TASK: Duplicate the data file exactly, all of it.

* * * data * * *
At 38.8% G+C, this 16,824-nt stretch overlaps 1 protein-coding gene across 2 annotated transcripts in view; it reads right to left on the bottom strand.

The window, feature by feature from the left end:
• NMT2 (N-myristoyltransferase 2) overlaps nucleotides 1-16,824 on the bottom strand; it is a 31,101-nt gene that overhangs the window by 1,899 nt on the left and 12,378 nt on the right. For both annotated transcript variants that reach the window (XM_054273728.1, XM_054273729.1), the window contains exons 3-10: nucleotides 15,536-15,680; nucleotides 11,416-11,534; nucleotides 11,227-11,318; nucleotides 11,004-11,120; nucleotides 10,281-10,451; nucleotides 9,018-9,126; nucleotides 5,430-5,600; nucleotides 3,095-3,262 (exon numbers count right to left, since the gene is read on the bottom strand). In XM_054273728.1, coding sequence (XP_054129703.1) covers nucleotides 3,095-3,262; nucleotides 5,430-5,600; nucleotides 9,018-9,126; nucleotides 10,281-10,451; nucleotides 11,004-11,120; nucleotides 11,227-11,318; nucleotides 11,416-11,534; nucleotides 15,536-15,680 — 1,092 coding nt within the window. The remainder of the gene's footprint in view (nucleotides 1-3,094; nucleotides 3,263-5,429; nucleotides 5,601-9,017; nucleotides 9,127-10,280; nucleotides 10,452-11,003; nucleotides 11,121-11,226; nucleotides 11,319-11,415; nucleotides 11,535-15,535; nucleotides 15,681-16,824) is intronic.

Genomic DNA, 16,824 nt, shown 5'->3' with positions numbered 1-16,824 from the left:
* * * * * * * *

At 38.8% G+C, this 16,824-nt stretch overlaps 1 protein-coding gene across 2 annotated transcripts in view; it reads right to left on the bottom strand.

The window, feature by feature from the left end:
• NMT2 (N-myristoyltransferase 2) overlaps nucleotides 1-16,824 on the bottom strand; it is a 31,101-nt gene that overhangs the window by 1,899 nt on the left and 12,378 nt on the right. For both annotated transcript variants that reach the window (XM_054273728.1, XM_054273729.1), the window contains exons 3-10: nucleotides 15,536-15,680; nucleotides 11,416-11,534; nucleotides 11,227-11,318; nucleotides 11,004-11,120; nucleotides 10,281-10,451; nucleotides 9,018-9,126; nucleotides 5,430-5,600; nucleotides 3,095-3,262 (exon numbers count right to left, since the gene is read on the bottom strand). In XM_054273728.1, coding sequence (XP_054129703.1) covers nucleotides 3,095-3,262; nucleotides 5,430-5,600; nucleotides 9,018-9,126; nucleotides 10,281-10,451; nucleotides 11,004-11,120; nucleotides 11,227-11,318; nucleotides 11,416-11,534; nucleotides 15,536-15,680 — 1,092 coding nt within the window. The remainder of the gene's footprint in view (nucleotides 1-3,094; nucleotides 3,263-5,429; nucleotides 5,601-9,017; nucleotides 9,127-10,280; nucleotides 10,452-11,003; nucleotides 11,121-11,226; nucleotides 11,319-11,415; nucleotides 11,535-15,535; nucleotides 15,681-16,824) is intronic.

Genomic DNA, 16,824 nt, shown 5'->3' with positions numbered 1-16,824 from the left: